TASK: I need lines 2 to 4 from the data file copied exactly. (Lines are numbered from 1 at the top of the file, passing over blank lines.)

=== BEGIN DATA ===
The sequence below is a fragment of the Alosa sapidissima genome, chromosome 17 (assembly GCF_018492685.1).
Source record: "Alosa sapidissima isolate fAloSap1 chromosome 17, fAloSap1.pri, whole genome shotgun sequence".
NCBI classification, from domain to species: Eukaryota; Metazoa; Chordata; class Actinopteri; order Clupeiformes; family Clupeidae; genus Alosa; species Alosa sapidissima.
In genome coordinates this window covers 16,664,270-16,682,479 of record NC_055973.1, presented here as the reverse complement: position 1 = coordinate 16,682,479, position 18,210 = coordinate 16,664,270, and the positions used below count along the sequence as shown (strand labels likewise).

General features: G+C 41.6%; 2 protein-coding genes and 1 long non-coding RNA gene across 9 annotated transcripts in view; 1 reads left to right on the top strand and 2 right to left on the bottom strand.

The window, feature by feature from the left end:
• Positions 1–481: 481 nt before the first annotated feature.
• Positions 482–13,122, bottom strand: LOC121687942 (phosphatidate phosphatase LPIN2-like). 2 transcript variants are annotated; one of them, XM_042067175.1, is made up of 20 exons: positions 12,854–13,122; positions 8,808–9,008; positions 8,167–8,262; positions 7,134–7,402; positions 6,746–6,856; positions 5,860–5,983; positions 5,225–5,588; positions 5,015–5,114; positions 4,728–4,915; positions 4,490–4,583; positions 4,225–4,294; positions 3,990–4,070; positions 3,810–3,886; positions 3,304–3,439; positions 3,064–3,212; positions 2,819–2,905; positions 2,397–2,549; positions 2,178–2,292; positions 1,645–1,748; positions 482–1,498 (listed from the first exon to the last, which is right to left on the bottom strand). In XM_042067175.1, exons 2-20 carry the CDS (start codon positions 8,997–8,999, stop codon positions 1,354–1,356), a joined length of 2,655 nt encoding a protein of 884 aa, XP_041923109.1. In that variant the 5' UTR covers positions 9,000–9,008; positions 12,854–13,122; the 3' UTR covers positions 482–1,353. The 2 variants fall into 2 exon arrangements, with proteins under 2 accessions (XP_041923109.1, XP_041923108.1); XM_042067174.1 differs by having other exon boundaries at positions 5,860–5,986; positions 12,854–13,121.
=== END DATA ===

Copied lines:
Source record: "Alosa sapidissima isolate fAloSap1 chromosome 17, fAloSap1.pri, whole genome shotgun sequence".
NCBI classification, from domain to species: Eukaryota; Metazoa; Chordata; class Actinopteri; order Clupeiformes; family Clupeidae; genus Alosa; species Alosa sapidissima.
In genome coordinates this window covers 16,664,270-16,682,479 of record NC_055973.1, presented here as the reverse complement: position 1 = coordinate 16,682,479, position 18,210 = coordinate 16,664,270, and the positions used below count along the sequence as shown (strand labels likewise).